Agile, Simple, Effective: Finding Your Voice & Cutting Through the Clutter

Have you ever flown Spirit Airlines? Well, I did for the first time a few weeks ago. If you haven’t heard of it, Spirit is sort of like the Uber of airlines. It provides a cheap alternative to long distance traveling for those of us who are more interested in convenience and a good price than outstanding service. In my experience with Spirit, I couldn’t help but notice their exceptional branding. Everything from the ‘loading’ page on their site to their distinctive yellow planes to the subtly branded barriers at the check-in line at the airport screams Spirit. Their slogan is compact and effective, “Less money. More go.”

The moral of the story is that Spirit Airlines knows who they are. As a result of that, so does everyone else. They have found what it is about them that really sticks out—a business model that attracts the ‘get up and go’ kind of travelers—and they rode that singular theme to success by hammering it home at every single customer touchpoint with a strong, unambiguous voice. When you walk through a crowded airport, you can spot Spirit Airlines from a mile away while so many of the other airlines blend together.

As I talked about last week, knowing yourself is important for effective messaging, but tying that together with a strong voice is essential to cutting through the clutter of content overload. The single most powerful way to identify and implement your voice is the three-word approach, something I first learned about at Content Marketing World two years ago.

Identifying your brand’s three critical descriptors

Why you need to establish the three most important qualities of your brand

Content overload is real. This one statistic sums up the weight of the situation: In 2015, the output of content per brand increased 35% per channel, but content engagement decreased by 17%. (Track Maven) While there is a constant proliferation of new methods to create and distribute content, people still only have so much time and energy to consume it.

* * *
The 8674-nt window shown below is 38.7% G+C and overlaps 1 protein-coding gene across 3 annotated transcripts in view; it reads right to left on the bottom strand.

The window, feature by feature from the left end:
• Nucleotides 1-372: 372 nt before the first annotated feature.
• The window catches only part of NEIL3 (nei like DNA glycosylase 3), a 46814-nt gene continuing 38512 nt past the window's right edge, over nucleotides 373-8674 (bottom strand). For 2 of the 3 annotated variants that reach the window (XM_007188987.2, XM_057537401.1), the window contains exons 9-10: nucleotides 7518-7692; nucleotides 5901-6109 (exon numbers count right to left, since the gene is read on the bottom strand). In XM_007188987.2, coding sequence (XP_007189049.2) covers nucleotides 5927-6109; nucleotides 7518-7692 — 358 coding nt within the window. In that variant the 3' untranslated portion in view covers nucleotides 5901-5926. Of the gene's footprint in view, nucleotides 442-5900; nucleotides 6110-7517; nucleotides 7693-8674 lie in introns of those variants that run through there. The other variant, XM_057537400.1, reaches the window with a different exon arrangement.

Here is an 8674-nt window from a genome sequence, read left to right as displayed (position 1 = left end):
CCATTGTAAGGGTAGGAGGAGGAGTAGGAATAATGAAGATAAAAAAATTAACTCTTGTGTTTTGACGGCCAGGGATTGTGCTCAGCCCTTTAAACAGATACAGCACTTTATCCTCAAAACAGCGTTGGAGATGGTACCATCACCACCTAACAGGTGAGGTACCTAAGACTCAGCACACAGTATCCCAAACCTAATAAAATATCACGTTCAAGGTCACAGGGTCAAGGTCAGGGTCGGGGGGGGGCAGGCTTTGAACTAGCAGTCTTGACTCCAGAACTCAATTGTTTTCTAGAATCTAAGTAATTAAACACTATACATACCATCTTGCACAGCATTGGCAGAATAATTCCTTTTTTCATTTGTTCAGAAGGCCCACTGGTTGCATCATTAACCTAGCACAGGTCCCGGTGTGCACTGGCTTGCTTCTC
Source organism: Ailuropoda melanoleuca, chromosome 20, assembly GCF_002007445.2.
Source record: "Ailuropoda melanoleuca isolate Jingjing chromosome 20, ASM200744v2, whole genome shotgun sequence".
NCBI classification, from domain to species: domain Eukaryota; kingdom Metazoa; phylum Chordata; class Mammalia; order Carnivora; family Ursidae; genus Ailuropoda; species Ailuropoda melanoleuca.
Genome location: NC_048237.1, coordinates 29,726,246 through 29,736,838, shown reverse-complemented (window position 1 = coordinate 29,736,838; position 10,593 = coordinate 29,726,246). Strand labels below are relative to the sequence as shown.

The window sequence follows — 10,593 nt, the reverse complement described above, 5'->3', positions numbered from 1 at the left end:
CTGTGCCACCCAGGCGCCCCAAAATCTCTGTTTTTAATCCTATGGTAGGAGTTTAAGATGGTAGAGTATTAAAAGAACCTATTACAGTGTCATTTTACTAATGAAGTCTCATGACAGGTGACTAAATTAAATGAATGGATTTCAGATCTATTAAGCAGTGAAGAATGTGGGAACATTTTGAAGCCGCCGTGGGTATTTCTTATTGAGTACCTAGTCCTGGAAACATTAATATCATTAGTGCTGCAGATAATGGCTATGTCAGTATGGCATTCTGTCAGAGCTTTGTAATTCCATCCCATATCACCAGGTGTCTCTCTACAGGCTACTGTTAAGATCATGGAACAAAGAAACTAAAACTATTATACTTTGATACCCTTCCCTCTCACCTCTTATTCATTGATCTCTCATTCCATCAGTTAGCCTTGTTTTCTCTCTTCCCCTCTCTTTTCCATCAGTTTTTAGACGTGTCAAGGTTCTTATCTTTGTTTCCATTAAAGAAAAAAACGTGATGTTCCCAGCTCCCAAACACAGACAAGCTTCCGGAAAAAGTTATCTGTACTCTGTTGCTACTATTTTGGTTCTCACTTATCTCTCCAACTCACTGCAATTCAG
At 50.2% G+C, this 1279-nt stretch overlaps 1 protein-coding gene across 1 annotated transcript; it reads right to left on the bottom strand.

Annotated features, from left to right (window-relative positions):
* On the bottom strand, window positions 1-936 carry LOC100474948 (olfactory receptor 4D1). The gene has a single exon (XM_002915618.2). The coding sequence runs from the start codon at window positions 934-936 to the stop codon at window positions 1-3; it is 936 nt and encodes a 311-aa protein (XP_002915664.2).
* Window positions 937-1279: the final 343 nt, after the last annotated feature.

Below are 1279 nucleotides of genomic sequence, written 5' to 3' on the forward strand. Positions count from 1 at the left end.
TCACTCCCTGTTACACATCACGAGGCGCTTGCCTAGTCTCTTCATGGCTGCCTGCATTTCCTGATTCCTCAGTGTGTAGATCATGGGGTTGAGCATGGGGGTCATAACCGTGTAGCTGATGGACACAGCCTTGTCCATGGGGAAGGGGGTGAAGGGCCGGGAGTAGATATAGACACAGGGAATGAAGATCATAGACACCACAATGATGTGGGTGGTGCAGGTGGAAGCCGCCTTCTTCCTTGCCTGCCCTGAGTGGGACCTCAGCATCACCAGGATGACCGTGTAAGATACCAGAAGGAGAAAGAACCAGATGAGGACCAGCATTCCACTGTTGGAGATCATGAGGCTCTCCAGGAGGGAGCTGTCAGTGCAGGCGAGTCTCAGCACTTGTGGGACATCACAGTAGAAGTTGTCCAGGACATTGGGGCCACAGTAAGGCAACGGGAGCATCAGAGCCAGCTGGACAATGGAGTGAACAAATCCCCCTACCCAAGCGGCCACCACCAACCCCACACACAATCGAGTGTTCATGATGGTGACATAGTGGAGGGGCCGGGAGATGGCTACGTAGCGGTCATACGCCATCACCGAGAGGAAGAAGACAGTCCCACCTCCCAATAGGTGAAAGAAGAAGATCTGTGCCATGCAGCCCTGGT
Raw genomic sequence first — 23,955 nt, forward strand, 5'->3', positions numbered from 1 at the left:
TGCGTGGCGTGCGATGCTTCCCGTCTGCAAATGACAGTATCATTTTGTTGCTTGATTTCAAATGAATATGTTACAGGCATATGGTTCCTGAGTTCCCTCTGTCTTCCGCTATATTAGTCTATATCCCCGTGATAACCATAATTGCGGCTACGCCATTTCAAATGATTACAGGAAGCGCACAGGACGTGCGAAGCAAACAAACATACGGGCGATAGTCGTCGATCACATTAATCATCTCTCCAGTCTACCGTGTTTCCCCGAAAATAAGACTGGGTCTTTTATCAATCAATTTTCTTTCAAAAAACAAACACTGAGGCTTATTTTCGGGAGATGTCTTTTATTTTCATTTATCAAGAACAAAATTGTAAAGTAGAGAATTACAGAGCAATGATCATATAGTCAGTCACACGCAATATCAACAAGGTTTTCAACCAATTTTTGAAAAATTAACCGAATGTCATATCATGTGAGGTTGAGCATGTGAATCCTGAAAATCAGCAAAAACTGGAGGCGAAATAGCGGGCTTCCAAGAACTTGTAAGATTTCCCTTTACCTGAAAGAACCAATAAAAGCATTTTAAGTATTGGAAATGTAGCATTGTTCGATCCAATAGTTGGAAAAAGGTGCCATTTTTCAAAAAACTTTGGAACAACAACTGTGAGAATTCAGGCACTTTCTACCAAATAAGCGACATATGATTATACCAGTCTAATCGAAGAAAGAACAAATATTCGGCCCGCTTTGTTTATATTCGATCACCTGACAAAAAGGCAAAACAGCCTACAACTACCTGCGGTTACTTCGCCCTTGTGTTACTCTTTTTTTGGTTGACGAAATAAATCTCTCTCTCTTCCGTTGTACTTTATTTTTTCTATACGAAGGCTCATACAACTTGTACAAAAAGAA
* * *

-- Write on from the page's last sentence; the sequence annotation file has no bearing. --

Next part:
The number of content creators out there—both brands and individuals—is practically infinite. And they are all competing for your audience’s attention. It’s nearly impossible to have a unique idea anymore. As Fathom’s own Jeff Herrmann expressed in the latest Mingled Marketing episode, the only thing that is unique anymore is your voice. While crafting a unique voice may sound like a daunting, involved task, it can be boiled down to three simple words.

What is the three-word approach?

The approach consists of using three separate and descriptive adjectives to define your brand voice. It should be concise and uncomplicated, hence the use of just three words. It will result in a consistent, unified, and distinctive voice, which is necessary for long-term impact on any marketing efforts.

It’s commonly suggested to use three words because this number is simple and easy to remember, but it also provides enough room for flexibility that the voice will still be versatile. Also, full disclosure, it doesn’t have to be only three words—the point is more that you keep it simple than it is that you have exactly three words. You should be able fit your brand essence into these three (or four or so) words. If you can’t, you have a larger problem with brand fragmentation and dilution.

The beauty of this approach is its simplicity. While it ensures consistency, it also gives individuals the ability to take these values and translate them to their own individual voices. Telling content contributors and other individuals at your organization what they must or must not write about is dangerous and can potentially squelch your marketing efforts. Using the three-word approach keeps this from happening while also maintaining a unified voice.

What does the three-word approach do for my marketing?